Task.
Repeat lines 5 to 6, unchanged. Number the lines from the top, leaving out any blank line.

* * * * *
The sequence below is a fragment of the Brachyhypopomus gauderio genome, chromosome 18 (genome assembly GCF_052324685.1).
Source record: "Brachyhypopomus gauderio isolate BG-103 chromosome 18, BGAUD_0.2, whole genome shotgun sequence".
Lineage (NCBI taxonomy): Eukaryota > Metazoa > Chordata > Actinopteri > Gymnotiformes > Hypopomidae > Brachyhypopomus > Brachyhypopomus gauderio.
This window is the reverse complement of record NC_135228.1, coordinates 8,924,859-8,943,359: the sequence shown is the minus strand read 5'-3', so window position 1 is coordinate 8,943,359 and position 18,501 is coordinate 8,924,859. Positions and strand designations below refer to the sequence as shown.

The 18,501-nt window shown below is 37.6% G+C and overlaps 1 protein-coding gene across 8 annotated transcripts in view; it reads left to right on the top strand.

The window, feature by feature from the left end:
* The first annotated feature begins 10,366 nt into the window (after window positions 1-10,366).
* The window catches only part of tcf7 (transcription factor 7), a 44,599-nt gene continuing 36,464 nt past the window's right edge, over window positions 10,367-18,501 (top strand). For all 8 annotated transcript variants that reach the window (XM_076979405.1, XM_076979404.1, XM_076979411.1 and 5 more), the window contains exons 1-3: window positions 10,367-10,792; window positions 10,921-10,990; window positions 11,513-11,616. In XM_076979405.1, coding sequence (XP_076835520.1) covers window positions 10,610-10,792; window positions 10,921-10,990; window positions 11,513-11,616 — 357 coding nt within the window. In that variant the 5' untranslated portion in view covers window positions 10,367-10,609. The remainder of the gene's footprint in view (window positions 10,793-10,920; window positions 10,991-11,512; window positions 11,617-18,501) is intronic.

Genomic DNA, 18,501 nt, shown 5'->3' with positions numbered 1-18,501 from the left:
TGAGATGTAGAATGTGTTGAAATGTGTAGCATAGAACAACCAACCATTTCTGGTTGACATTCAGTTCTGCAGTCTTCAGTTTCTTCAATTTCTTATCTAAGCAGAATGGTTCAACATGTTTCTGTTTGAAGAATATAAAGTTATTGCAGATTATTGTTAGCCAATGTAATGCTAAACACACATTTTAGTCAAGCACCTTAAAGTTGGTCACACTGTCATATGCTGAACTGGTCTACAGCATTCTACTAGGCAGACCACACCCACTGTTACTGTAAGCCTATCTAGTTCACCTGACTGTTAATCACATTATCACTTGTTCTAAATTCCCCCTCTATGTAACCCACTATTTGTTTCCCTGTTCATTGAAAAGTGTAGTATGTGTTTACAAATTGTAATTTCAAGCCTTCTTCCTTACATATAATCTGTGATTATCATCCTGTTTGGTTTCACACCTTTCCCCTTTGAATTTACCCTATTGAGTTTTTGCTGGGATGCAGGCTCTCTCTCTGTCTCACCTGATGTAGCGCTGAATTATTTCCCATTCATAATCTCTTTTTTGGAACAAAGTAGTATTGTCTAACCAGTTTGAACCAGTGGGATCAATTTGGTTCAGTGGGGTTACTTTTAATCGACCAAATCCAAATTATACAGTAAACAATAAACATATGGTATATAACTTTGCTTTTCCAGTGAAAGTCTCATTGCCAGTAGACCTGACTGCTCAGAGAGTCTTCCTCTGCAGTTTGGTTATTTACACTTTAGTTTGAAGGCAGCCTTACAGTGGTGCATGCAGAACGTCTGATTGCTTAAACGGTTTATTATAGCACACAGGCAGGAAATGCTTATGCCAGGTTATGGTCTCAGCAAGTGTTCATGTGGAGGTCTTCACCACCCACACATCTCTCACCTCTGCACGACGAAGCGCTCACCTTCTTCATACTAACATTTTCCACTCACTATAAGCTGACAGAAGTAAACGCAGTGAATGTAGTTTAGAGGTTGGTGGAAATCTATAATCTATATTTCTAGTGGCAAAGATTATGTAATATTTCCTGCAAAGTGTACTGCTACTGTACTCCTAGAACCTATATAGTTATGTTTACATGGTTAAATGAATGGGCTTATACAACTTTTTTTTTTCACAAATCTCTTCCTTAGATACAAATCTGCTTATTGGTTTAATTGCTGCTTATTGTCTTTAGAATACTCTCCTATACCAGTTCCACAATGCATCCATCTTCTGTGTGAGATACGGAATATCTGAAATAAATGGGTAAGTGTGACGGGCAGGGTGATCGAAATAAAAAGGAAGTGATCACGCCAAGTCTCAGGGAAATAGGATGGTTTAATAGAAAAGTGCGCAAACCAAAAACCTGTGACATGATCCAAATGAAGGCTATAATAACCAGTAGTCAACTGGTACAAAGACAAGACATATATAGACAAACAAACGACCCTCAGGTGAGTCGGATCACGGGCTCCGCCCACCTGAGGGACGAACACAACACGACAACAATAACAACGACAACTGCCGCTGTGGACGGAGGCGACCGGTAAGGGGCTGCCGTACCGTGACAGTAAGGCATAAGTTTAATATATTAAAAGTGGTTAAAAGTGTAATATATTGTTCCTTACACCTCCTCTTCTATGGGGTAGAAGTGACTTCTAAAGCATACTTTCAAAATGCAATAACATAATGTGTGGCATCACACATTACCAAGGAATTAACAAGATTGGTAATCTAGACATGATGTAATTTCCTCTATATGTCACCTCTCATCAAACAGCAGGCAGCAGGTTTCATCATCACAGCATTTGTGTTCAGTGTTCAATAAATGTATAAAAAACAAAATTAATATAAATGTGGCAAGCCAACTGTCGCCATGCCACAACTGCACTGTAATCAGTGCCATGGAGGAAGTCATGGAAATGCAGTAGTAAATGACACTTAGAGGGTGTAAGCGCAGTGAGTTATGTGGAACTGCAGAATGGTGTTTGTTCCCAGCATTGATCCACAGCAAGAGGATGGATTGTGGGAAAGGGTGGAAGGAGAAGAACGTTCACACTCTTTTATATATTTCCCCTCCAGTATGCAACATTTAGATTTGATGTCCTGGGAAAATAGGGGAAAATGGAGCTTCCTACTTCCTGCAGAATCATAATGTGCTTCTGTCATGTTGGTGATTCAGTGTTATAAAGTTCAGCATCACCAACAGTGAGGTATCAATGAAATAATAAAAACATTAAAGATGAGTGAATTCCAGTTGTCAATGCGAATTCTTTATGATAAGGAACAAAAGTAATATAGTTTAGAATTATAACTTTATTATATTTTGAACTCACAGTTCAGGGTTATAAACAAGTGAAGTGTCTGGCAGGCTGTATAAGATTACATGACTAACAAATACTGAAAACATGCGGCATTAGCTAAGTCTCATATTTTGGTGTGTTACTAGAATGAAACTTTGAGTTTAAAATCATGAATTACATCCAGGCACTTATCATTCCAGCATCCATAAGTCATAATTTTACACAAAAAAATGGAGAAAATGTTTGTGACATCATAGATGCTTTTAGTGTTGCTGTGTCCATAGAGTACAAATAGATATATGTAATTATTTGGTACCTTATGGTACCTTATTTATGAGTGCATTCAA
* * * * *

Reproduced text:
The 18,501-nt window shown below is 37.6% G+C and overlaps 1 protein-coding gene across 8 annotated transcripts in view; it reads left to right on the top strand.

The window, feature by feature from the left end: